What’s the difference between All Souls’ and All Saints’ Day?

By Nathan Costa, Assistant Director of Music & Liturgist

Don’t forget to join us for two special online services for All Souls’ on November 1: an All Souls’ Congregational Evensong service at 5 PM and My Redeemer Liveth: Remembering the Victims of COVID-19 at 7 PM

All Saints Day and All Souls Day fall on successive days in the church calendar, November 1 and 2, respectively: why, what’s the difference between them, and how did they get that way? 


What is a “saint”?: An early historical overview

All Saints Day is quite literally a feast of all the saints, those known by their public life to the Church and those known only to God. In Scripture and in the early church, the “saints” refer to the baptized: in his letters the apostle Paul writes to the “holy ones” (hagioi, the same Greek word as “saints”) of various cities, the baptized Christians of the early churches founded throughout the Mediterranean. This designation fulfills God’s promise to the Hebrew people for what it means to be God’s own: “You shall be holy, because I the Lord your God am holy” (Leviticus 20: 26 and elsewhere). In a 4th century commentary to the newly baptized on the Apostles’ Creed—the statement of faith they professed at baptism—Nicetas, bishop of Remesiana (in present-day Serbia), explains the “communion of the saints” as the fullness of Christ’s body, past, present, and future, to which the newly baptized have joined:

What is the church but the congregation of all saints? From the beginning of the world patriarchs, prophets, martyrs, and all other righteous people who have lived, or who are now alive, or who shall live in time to come, comprise the church, since they have been sanctified by one faith and manner of life, and sealed by one Spirit, and so made of one body, of which Christ is declared to be the head, as the Scripture says. … So you believe that in this church you will attain to the communion of saints.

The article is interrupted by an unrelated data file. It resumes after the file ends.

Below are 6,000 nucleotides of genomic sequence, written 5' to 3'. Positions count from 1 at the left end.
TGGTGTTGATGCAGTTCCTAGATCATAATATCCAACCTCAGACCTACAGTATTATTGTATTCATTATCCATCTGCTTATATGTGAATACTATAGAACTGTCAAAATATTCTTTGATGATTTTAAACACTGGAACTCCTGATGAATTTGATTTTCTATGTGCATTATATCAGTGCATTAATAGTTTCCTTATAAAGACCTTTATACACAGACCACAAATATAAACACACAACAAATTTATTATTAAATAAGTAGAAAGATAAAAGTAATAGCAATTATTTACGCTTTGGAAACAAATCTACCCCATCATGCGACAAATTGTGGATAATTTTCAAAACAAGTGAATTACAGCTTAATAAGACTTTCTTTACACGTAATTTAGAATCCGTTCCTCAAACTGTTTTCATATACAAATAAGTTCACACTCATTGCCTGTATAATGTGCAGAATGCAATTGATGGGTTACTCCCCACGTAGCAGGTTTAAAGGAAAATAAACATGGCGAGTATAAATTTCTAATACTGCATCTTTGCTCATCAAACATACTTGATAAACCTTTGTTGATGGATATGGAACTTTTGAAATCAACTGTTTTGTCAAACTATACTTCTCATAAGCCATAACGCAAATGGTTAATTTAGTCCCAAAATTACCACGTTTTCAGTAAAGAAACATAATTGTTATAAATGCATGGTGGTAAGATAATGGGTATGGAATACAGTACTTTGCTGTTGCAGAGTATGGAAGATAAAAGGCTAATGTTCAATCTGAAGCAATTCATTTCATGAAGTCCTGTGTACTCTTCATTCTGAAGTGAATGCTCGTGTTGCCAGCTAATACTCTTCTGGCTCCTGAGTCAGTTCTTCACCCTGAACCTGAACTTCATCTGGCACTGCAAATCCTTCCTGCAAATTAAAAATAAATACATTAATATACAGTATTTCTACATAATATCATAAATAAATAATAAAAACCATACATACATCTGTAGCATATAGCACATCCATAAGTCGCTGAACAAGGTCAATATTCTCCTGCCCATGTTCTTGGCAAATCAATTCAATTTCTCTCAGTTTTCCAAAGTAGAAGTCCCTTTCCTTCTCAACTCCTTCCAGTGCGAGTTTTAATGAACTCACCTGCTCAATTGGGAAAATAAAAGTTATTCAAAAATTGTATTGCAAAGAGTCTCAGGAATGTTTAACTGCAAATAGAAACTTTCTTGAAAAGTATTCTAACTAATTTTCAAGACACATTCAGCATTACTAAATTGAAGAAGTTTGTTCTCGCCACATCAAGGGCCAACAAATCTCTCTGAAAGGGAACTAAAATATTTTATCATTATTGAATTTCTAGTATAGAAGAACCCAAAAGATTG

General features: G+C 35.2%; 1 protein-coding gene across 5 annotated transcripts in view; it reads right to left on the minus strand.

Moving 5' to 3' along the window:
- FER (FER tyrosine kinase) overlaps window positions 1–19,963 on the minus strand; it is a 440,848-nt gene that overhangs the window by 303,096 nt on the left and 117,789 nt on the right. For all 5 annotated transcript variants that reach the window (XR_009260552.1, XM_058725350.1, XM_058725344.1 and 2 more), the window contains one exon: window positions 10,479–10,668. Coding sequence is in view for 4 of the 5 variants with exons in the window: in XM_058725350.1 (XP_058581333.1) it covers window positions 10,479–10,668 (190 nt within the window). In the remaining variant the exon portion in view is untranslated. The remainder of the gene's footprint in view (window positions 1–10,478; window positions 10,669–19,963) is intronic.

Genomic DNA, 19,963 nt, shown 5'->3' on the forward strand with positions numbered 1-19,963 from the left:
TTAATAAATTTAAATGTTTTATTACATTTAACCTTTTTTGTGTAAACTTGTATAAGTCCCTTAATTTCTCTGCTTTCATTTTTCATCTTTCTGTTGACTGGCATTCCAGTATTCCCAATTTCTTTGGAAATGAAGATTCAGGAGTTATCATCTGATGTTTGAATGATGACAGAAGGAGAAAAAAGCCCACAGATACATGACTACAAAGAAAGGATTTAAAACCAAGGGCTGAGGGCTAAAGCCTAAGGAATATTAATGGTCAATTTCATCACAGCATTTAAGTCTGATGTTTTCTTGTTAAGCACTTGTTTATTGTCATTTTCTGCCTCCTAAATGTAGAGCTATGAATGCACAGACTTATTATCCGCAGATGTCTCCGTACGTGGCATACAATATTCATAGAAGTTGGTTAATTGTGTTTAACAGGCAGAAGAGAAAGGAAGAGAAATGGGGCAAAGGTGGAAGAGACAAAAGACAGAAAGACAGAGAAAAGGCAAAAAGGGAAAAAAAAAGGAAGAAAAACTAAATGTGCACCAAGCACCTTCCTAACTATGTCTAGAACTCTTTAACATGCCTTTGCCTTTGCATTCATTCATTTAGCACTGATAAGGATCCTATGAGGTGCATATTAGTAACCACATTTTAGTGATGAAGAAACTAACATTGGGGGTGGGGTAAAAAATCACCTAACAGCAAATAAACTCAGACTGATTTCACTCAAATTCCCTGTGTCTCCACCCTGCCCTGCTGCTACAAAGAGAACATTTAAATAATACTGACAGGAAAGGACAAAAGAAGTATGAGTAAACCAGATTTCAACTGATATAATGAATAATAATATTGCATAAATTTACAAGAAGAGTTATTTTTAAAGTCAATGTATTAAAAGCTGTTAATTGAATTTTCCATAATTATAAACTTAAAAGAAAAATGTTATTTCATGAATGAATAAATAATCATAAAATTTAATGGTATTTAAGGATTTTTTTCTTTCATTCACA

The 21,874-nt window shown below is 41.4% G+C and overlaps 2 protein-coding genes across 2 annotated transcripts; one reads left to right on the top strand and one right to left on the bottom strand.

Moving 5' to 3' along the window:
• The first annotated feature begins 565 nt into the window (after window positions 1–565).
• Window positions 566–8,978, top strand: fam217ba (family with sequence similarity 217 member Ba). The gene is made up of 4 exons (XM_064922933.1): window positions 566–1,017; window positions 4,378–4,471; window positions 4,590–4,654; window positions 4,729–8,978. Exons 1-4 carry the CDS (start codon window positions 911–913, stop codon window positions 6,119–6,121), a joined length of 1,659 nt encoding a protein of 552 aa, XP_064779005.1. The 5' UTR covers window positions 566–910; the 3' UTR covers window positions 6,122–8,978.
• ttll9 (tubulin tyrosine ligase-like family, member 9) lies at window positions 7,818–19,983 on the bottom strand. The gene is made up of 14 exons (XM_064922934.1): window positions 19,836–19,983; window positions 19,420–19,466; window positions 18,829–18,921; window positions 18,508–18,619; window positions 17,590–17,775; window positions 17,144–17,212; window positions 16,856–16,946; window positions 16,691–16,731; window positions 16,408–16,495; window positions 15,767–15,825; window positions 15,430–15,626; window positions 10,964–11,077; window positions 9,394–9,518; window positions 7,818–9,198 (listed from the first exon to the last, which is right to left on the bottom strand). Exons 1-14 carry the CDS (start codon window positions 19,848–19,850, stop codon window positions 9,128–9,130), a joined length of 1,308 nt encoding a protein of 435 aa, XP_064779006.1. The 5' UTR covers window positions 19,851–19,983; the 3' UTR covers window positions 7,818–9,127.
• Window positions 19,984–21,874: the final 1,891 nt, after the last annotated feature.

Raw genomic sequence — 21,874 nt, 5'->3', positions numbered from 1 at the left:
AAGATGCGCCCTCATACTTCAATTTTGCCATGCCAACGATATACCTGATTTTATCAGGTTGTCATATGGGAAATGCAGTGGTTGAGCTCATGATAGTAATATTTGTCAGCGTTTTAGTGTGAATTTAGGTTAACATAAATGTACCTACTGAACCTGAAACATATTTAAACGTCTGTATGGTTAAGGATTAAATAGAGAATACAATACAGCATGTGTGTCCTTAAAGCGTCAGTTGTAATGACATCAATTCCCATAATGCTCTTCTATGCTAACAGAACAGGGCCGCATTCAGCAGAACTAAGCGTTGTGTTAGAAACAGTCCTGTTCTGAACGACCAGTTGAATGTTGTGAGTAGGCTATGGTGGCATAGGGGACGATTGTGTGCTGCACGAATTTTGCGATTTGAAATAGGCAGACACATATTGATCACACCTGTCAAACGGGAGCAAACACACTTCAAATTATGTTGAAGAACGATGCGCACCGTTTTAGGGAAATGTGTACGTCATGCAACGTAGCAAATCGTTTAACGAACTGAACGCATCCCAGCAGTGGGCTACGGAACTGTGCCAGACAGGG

At other times and places in the early church, “saints” referred to martyrs who followed the discipleship and example of Christ to death, and local communities, particularly during times of Christian persecution, held up these individuals who died for their faith as examples of exceptional holiness and the reality of Christian sacrifice. Following the “legalization” of Christianity and during the growth of the church — and thus fewer martyrs — bishops, confessors, ascetics, virgins, and other “imitators of Christ” came to be understood as saints for professing heroic virtue and a seemingly squeaky-clean perfection. Through an increasingly specified process, saints began to be “canonized,” written into the law of the wider church both for wider recognition of their lives of holiness and for validation of what had earlier been more localized remembrances. As recognition of saints grew in the growing church, the definition of “holiness” narrowed. 


All Saints’ Day

While individual saints were commemorated on their death dates, the dates of their martyrdom or their “birthdays” into heaven, the first celebration of multiple saints comes from  Eastern churches.. One from the 4th century shows a feast of all martyrs on Easter Friday; the date testifies to martyrs’ new life following Christ in their suffering, death, resurrection. A later 4th century homily refers to a celebration of all martyrs on the Sunday after Pentecost. In this post-Pentecost celebration saints are truly the fruit of the Spirit, what the Spirit had wrought in men and women throughout time. Orthodox Churches later broadened this celebration to encompass all saints and continue to celebrate All Saints Day on this date. 

In the western church a celebration of communal saints first appears on May 13 in 609 or 610 to celebrate the handover of the Pantheon in Rome from the Roman emperor to the pope and its transference from a pagan temple to “all gods” (pan + theos) to a church “of Mary and all the martyrs.” The statues of the Roman gods in the high niches of the Pantheon were to be replaced with images of martyrs and, perhaps by this time bishops, confessors, and other saints. We see a similar broadening of sainthood beyond martyrdom in an early 8th century dedication of a chapel in St. Peter’s Basilica in Rome to celebrate masses of “Christ and his Mother, holy apostles, all holy martyrs and confessors, all the perfect and just at rest in the whole world.” While no date is associated with this celebration, it recognizes all saints and all those who have died.